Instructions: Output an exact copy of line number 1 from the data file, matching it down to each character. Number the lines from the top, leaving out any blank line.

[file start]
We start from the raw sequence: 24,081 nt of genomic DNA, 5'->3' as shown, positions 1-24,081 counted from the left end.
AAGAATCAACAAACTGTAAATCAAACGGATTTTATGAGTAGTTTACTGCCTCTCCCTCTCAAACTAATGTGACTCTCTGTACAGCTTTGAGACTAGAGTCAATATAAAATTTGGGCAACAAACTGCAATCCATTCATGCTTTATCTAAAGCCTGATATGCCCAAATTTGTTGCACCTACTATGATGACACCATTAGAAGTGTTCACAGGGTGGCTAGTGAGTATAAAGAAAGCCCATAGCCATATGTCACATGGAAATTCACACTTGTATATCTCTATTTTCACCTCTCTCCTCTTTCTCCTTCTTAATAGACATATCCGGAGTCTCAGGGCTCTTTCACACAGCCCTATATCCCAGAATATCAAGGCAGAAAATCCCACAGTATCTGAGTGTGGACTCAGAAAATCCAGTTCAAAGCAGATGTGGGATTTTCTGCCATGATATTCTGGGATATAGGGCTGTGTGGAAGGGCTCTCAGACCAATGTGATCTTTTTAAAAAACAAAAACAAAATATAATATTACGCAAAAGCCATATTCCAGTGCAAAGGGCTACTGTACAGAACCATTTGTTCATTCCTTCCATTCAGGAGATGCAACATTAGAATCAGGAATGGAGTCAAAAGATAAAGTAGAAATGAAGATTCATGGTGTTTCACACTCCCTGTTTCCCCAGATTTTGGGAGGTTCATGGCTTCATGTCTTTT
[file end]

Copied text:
We start from the raw sequence: 24,081 nt of genomic DNA, 5'->3' as shown, positions 1-24,081 counted from the left end.